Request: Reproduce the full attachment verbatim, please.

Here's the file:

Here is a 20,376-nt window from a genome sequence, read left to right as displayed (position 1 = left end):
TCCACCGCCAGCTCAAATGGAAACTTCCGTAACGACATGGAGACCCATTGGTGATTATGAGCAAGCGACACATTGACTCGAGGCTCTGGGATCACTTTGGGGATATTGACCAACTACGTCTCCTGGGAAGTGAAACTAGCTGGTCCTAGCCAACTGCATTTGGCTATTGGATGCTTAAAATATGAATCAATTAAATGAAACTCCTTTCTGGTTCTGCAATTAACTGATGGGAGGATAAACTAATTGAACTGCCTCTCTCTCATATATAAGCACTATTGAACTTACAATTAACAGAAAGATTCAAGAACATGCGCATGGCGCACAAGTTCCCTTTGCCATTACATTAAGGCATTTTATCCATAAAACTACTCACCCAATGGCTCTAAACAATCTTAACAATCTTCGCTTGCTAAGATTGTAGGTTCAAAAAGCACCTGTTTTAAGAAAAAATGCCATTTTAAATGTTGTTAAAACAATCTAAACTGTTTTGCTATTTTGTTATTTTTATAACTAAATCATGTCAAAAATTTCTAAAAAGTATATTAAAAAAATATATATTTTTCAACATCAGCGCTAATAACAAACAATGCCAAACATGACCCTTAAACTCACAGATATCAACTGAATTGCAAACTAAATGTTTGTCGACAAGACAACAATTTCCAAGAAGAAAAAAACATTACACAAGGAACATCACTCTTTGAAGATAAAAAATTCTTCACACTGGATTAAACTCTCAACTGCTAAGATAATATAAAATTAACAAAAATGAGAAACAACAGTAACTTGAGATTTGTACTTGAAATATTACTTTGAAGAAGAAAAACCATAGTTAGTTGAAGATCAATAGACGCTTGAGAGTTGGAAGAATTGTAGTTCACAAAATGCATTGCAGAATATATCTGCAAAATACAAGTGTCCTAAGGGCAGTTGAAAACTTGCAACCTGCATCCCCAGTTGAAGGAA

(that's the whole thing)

Here is a 20,376-nt window from a genome sequence, read left to right as displayed (position 1 = left end):
TCCACCGCCAGCTCAAATGGAAACTTCCGTAACGACATGGAGACCCATTGGTGATTATGAGCAAGCGACACATTGACTCGAGGCTCTGGGATCACTTTGGGGATATTGACCAACTACGTCTCCTGGGAAGTGAAACTAGCTGGTCCTAGCCAACTGCATTTGGCTATTGGATGCTTAAAATATGAATCAATTAAATGAAACTCCTTTCTGGTTCTGCAATTAACTGATGGGAGGATAAACTAATTGAACTGCCTCTCTCTCATATATAAGCACTATTGAACTTACAATTAACAGAAAGATTCAAGAACATGCGCATGGCGCACAAGTTCCCTTTGCCATTACATTAAGGCATTTTATCCATAAAACTACTCACCCAATGGCTCTAAACAATCTTAACAATCTTCGCTTGCTAAGATTGTAGGTTCAAAAAGCACCTGTTTTAAGAAAAAATGCCATTTTAAATGTTGTTAAAACAATCTAAACTGTTTTGCTATTTTGTTATTTTTATAACTAAATCATGTCAAAAATTTCTAAAAAGTATATTAAAAAAATATATATTTTTCAACATCAGCGCTAATAACAAACAATGCCAAACATGACCCTTAAACTCACAGATATCAACTGAATTGCAAACTAAATGTTTGTCGACAAGACAACAATTTCCAAGAAGAAAAAAACATTACACAAGGAACATCACTCTTTGAAGATAAAAAATTCTTCACACTGGATTAAACTCTCAACTGCTAAGATAATATAAAATTAACAAAAATGAGAAACAACAGTAACTTGAGATTTGTACTTGAAATATTACTTTGAAGAAGAAAAACCATAGTTAGTTGAAGATCAATAGACGCTTGAGAGTTGGAAGAATTGTAGTTCACAAAATGCATTGCAGAATATATCTGCAAAATACAAGTGTCCTAAGGGCAGTTGAAAACTTGCAACCTGCATCCCCAGTTGAAGGAA